Further, EQ ensures that we are aware that decisions are not made based on logic alone. Emotion plays a large role and it is for us to be observant enough to sense this and unearth the real driving force behind a decision. This also helps us understand that for most people, they want to ‘feel’ that they have been treated fairly in a negotiation.  Even where logic is in our favour, if the other side feels like they have been treated unfairly, they are likely to reject our solutions.  The book urges us to “know the emotional drivers (of our negotiating companion) and …frame the benefits of any deal in language that will resonate (with them).

I was glad that the book did not leave out the element of negotiating around money.  Like I mentioned this is one of my pet peeves. The pieces of advice that stood out the most for me in this are:-
  • We don’t compromise because it’s right; we compromise because it is easy and because it saves face.  I must admit that I generally will not push back because I think it is embarrassing. Now that I know that this may be used against me, I can push back without fear.  I can lead with … “This may be embarrassing, I cannot pay that. Could you give me a better deal?”
  • What else would you be able to offer to make that a good price for me?  It is not all about money. See if there are non-monetary things that can sweeten a deal: time, recognition, titles …
  • If you offer a range (and it’s a good idea to do so) expect them to come in at the low end. Tailor your offer accordingly.
Finally, the element of timing it right is vital. End of year sales, end month reductions are not a coincidence. We need to work the element of timing into our negotiations.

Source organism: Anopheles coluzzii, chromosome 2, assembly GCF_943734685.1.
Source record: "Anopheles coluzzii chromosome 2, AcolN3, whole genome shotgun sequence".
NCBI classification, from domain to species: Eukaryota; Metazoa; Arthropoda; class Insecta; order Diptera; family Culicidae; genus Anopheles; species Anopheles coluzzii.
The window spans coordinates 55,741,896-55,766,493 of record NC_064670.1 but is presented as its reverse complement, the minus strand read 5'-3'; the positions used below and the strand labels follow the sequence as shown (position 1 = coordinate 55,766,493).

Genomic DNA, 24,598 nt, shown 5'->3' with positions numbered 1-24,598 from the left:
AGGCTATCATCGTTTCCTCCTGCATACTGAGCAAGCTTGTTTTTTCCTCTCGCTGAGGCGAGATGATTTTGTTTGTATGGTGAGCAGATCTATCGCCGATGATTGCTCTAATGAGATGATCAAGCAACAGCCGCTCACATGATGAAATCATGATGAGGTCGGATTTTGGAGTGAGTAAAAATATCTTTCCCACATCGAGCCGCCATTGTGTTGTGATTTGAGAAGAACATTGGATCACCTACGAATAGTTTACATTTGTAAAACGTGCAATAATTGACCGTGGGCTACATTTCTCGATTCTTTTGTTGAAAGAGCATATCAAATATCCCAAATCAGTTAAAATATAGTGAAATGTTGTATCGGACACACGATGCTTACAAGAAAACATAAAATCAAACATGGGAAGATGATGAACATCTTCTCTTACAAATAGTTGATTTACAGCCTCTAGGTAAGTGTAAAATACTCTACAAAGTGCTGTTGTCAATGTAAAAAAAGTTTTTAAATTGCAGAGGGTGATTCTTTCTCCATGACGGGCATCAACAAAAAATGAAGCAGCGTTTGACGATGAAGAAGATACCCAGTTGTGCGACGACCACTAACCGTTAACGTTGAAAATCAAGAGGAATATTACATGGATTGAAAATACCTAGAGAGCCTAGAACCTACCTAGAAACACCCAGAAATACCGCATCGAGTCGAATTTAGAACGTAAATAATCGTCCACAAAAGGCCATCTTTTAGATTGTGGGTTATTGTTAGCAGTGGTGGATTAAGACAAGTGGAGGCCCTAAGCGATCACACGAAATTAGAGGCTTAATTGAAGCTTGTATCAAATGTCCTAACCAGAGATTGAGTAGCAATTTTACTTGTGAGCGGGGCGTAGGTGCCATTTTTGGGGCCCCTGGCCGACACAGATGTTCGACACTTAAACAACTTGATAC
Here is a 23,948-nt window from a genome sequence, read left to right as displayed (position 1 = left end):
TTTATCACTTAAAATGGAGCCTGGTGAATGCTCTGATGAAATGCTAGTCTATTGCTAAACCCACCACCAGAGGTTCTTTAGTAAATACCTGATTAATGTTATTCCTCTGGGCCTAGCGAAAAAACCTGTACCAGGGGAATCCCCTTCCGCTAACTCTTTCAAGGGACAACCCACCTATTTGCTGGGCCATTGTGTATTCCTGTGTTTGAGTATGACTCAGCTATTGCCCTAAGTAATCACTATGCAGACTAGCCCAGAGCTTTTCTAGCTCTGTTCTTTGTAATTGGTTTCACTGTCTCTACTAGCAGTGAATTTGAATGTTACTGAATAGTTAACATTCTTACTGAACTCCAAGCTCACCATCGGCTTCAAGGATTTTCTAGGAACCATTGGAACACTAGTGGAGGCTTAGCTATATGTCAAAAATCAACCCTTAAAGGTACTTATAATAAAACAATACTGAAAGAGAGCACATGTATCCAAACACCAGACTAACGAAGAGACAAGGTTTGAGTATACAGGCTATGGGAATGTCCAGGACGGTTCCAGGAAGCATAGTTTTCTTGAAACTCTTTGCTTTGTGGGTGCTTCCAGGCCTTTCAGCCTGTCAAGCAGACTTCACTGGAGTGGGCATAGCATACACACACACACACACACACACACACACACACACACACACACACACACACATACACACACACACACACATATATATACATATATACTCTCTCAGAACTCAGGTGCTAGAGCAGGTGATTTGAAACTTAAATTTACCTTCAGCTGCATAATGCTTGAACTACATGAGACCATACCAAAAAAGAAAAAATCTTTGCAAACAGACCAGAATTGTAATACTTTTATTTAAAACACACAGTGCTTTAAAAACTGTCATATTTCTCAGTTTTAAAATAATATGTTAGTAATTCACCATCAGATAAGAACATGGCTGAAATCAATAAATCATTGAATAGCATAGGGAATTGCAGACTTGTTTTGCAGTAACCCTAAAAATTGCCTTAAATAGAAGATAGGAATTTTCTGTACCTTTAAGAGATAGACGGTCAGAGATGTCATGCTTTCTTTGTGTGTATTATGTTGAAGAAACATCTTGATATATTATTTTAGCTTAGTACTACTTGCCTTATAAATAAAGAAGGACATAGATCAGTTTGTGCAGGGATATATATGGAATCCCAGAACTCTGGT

As I conclude this review, here are some quotes that really resonated with me:-
  • “No deal is better than a bad deal.”
  • “Splitting the difference is wearing one black and one brown shoe, so don’t compromise.”
  • “Hope is not a strategy”– Prepare, prepare, prepare.
  • “To be good, you have to learn to be yourself at the bargaining table. To be great you have to add to your strengths, not replace them.”
  • “Use your own name to make yourself a real person to the other side.”  It is harder for someone to ignore you or be mean to you when they know your name.
  • The best find ways to actually have fun engaging in it. My goal is to get good enough to start enjoying negotiating rather than persevering through it.
(all italicised words and phrases are taken straight from the book)
Watch Chris Voss’s TedTalk here: Chris Voss – Never Split the Difference
Get more information on the book here: Never Split the Difference